Wizards, NBA mourn passing of Wes Unseld

The Washington Wizards mourn the passing of franchise and NBA legend Wes Unseld. Universally considered the greatest player in franchise history, Unseld led the then-Bullets to the NBA Championship in 1978. He was 74 years old.

“On behalf of the Wizards organization and the entire MSE Family, I would like to extend our deepest sympathies and condolences to the Unseld family, including his wife Connie, daughter Kimberly, son Wes Jr. and his two grandchildren as well as his large number of extended family and friends,” said Chairman & CEO of Monumental Sports & Entertainment Ted Leonsis. “We all admired Wes as the pillar of this franchise for so long, but it was his work off the court that will truly leave an impactful legacy and live on through the many people he touched and influenced throughout his life of basketball and beyond.”

Unseld was drafted by the Baltimore Bullets with the second overall pick in 1968 out of Louisville, where he finished his senior season as a consensus All-American selection. In his first season in Baltimore in 1968-69, Unseld turned the Bullets around by leading them to 21 more victories than the year prior and the team’s first ever playoff appearance. His 13.8 point, 18.2 rebound per game averages in his first season earned him Rookie of the Year and MVP Honors, making him just one of two players in league history (along with Wilt Chamberlain) to win both awards in the same season.

“Those of us who were fortunate enough to spend time with Wes knew him as a generous and thoughtful man whose strong will was matched only by his passion and drive for uplifting others,” said Wizards General Manager Tommy Sheppard. “His physical prowess, undeniable talent and on-court demeanor may have struck fear in opponents throughout the NBA but he will be remembered best as a mentor, leader and friend.”

The 6-7 center was the rock of the Bullets’ success in the 70’s, spending his entire 13-year career with the team. Unseld helped lead Baltimore to five consecutive playoff appearances and continued the streak when the team moved to Washington in 1973. In all, the Bullets would make 12 straight playoff appearances during his career, including four Finals trips and the franchise’s championship run in 1978, when they defeated the Seattle Supersonics in seven games to take the ring. Unseld was voted Finals MVP, averaging 9.0 points, 11.7 rebounds and 3.9 assists during the championship series.

“Wes was truly a gentle giant,” said Phil Chenier. “His scowl could be intimidating but really he was a kind, thoughtful and protective comrade. Wes is the epitome of a great teammate, team leader and friend.”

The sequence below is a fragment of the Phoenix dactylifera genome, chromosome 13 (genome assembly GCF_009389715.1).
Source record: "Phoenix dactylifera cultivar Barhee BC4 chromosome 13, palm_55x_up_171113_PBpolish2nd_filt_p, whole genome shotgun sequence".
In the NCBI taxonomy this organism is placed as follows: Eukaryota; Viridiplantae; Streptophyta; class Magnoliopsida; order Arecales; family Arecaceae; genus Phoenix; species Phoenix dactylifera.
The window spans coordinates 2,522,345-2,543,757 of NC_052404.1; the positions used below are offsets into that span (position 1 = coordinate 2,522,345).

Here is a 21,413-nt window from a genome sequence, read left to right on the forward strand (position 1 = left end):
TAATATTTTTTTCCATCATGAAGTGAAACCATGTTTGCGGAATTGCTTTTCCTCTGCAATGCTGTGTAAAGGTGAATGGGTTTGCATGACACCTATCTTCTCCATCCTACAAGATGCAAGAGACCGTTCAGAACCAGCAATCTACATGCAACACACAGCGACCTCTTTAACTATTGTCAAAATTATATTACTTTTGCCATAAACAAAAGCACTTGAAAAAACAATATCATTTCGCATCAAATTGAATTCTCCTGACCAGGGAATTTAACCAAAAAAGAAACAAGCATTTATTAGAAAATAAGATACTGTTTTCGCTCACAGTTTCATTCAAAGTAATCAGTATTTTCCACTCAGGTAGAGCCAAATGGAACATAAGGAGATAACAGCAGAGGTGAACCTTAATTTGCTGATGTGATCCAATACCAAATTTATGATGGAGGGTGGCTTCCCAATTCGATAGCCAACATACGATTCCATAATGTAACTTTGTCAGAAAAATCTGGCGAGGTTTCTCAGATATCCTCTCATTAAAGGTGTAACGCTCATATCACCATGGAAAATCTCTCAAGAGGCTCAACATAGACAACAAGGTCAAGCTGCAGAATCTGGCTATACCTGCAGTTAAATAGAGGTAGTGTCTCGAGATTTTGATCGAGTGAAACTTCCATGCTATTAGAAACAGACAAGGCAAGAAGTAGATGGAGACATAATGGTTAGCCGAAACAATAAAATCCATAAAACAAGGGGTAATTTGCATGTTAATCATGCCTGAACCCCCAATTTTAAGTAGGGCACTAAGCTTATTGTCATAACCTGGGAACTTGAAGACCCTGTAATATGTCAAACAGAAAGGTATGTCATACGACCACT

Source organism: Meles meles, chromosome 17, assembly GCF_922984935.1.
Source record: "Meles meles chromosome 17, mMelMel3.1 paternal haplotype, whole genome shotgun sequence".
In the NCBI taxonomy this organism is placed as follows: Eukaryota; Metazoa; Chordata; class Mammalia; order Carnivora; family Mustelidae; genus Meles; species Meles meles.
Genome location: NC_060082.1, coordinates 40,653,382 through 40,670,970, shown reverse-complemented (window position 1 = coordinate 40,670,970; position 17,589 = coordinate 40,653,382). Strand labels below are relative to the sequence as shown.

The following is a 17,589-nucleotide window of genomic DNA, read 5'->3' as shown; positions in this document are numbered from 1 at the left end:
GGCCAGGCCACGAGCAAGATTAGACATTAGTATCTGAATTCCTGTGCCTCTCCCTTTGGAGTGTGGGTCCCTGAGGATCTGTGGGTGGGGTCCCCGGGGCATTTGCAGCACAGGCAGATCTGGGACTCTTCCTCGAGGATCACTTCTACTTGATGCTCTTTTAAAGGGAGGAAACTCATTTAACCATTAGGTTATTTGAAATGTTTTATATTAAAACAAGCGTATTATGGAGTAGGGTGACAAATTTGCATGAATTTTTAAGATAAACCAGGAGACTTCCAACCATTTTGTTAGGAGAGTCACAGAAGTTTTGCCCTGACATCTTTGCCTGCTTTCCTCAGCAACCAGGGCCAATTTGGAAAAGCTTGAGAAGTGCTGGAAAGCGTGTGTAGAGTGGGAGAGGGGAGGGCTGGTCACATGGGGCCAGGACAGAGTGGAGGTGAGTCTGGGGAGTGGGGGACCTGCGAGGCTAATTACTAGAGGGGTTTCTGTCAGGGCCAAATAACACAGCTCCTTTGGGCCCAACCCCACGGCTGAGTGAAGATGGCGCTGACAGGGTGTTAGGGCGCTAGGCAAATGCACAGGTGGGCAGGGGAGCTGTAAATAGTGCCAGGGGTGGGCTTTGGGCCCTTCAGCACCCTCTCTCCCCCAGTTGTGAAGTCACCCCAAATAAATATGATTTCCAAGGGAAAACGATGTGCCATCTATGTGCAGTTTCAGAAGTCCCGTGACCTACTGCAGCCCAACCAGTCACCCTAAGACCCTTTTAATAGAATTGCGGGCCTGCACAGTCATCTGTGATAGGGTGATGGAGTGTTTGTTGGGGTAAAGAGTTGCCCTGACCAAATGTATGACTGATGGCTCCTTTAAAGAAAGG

A five-time All-Star selection, Unseld appeared in a franchise-record 984 games, averaging 10.8 points, 14.0 rebounds and 3.9 assists over his career. Despite being undersized at the center position, Unseld was known for his relentlessness in the paint and bruising nature, as well as his outlet passing and screening ability. He was inducted into The Naismith Memorial Basketball Hall of Fame as a player in 1988 and was voted as a top 50 player in league history in 1996. Unseld’s number 41 jersey was retired in 1981 and is currently one of five jerseys hanging in the rafters at Capital One Arena.

“I lost a great friend and teammate this morning who went home to Christ,” said Elvin Hayes. “Know we all had great love for both you and your family always my friend.”

Following his retirement in 1981, Unseld immediately moved into a front office role with the Bullets, first serving as vice president of the team from 1981-87. In 1988, Unseld took over as head coach, leading an 8-19 team to a 30-25 finish and trip to the playoffs. Unseld coached until 1994, winning 202 games – the second-most by a coach in franchise history. Unseld returned to a front office position in 1996, serving as General Manager until 2003 (excluding a brief one-year stint as Michael Jordan took over the duties).

“Wes was a true champion whose contributions in the Baltimore and Washington communities will affect generations,” said Executive Director of the Bullets & Wizards Alumni Association Bobby Dandridge.

Unseld’s career and accomplishments span off the court as well, as he and his wife, Connie, opened the Unselds’ School in Baltimore in 1978. The school is one of the few fully-accredited, black-owned, non-church-affiliated elementary schools in Maryland, with Connie serving as the principal, his daughter, Kim, serving as one of the primary teachers at the school, and Wes occasionally serving as the bus driver. Unseld’s son, Wes Unseld Jr., currently serves as the lead assistant coach with the Denver Nuggets.

"Robert, Jim and I are heartbroken,” said Irene Pollin. “Since 1968, Wes was the broad shoulders upon which our team was built, and his Hall of Fame career and the championship that he helped bring our city speaks for itself. But for us, the loss of Wes is more than that. He and the Unselds are family to us, and when you lose a family member - especially a beloved figure like Wes - the sorrow is unfathomable. We extend our prayers to Connie, Kim, Wes, Jr. and the entire Unseld family. We love you and we loved Wes with all of our hearts."

At this time, the family would appreciate privacy as they navigate this difficult loss. In lieu of flowers, we ask that donations be made to the Unselds' School using this link.

NEXT UP:

  • Facebook
  • Twitter